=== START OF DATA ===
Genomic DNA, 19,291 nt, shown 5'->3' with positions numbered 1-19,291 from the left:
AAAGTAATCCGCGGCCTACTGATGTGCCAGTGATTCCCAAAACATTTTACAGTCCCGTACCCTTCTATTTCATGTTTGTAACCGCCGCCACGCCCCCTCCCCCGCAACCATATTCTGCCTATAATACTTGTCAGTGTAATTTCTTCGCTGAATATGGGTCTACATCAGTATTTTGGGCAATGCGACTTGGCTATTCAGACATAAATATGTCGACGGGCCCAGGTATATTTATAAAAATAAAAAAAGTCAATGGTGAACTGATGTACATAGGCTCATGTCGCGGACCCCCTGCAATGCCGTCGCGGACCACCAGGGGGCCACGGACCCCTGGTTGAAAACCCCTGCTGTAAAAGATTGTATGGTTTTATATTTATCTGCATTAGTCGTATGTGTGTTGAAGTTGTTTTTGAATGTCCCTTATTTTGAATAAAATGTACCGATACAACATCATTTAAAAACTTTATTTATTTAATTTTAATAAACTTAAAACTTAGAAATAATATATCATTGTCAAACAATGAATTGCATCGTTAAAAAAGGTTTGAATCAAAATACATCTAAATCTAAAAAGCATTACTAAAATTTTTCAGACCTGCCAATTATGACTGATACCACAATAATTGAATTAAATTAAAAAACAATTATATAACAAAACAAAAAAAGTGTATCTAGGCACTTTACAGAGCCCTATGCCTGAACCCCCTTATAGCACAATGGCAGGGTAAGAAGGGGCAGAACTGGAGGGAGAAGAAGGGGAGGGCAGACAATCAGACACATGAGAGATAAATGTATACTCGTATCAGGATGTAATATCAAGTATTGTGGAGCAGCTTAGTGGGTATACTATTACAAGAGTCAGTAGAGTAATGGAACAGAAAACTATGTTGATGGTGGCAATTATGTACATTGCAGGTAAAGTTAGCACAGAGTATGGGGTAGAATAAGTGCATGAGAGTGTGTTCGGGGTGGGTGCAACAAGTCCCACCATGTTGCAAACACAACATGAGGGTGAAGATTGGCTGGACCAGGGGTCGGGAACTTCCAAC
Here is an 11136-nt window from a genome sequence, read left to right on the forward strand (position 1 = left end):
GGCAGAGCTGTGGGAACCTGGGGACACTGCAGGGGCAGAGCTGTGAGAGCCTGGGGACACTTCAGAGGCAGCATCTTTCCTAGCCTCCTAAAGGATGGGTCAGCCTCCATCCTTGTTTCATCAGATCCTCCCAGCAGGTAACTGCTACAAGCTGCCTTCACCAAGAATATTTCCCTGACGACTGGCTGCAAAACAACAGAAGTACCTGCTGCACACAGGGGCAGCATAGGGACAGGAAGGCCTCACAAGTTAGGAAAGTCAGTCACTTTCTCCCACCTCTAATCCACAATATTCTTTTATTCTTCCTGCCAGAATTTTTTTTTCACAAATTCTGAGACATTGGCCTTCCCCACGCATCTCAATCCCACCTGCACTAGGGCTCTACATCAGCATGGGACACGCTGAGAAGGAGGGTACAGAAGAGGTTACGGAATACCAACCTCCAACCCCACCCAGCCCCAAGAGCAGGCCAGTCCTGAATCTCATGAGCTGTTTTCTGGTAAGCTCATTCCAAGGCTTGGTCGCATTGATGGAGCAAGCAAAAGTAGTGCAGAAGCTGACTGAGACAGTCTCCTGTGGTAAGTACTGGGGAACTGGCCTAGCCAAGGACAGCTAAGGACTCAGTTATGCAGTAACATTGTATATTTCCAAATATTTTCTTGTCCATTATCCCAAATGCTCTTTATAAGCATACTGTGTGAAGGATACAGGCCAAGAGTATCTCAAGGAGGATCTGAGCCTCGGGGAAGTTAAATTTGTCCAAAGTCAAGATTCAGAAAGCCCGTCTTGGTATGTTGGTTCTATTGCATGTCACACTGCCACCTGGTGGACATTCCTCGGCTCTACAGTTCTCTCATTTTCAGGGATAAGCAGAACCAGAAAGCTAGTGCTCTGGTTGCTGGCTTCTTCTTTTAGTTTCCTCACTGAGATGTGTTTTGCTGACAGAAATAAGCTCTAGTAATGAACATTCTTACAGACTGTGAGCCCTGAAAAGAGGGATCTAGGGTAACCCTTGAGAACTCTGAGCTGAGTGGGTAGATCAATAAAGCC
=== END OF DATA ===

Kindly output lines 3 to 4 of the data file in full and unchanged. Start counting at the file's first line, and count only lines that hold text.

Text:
Here is an 11136-nt window from a genome sequence, read left to right on the forward strand (position 1 = left end):
GGCAGAGCTGTGGGAACCTGGGGACACTGCAGGGGCAGAGCTGTGAGAGCCTGGGGACACTTCAGAGGCAGCATCTTTCCTAGCCTCCTAAAGGATGGGTCAGCCTCCATCCTTGTTTCATCAGATCCTCCCAGCAGGTAACTGCTACAAGCTGCCTTCACCAAGAATATTTCCCTGACGACTGGCTGCAAAACAACAGAAGTACCTGCTGCACACAGGGGCAGCATAGGGACAGGAAGGCCTCACAAGTTAGGAAAGTCAGTCACTTTCTCCCACCTCTAATCCACAATATTCTTTTATTCTTCCTGCCAGAATTTTTTTTTCACAAATTCTGAGACATTGGCCTTCCCCACGCATCTCAATCCCACCTGCACTAGGGCTCTACATCAGCATGGGACACGCTGAGAAGGAGGGTACAGAAGAGGTTACGGAATACCAACCTCCAACCCCACCCAGCCCCAAGAGCAGGCCAGTCCTGAATCTCATGAGCTGTTTTCTGGTAAGCTCATTCCAAGGCTTGGTCGCATTGATGGAGCAAGCAAAAGTAGTGCAGAAGCTGACTGAGACAGTCTCCTGTGGTAAGTACTGGGGAACTGGCCTAGCCAAGGACAGCTAAGGACTCAGTTATGCAGTAACATTGTATATTTCCAAATATTTTCTTGTCCATTATCCCAAATGCTCTTTATAAGCATACTGTGTGAAGGATACAGGCCAAGAGTATCTCAAGGAGGATCTGAGCCTCGGGGAAGTTAAATTTGTCCAAAGTCAAGATTCAGAAAGCCCGTCTTGGTATGTTGGTTCTATTGCATGTCACACTGCCACCTGGTGGACATTCCTCGGCTCTACAGTTCTCTCATTTTCAGGGATAAGCAGAACCAGAAAGCTAGTGCTCTGGTTGCTGGCTTCTTCTTTTAGTTTCCTCACTGAGATGTGTTTTGCTGACAGAAATAAGCTCTAGTAATGAACATTCTTACAGACTGTGAGCCCTGAAAAGAGGGATCTAGGGTAACCCTTGAGAACTCTGAGCTGAGTGGGTAGATCAATAAAGCC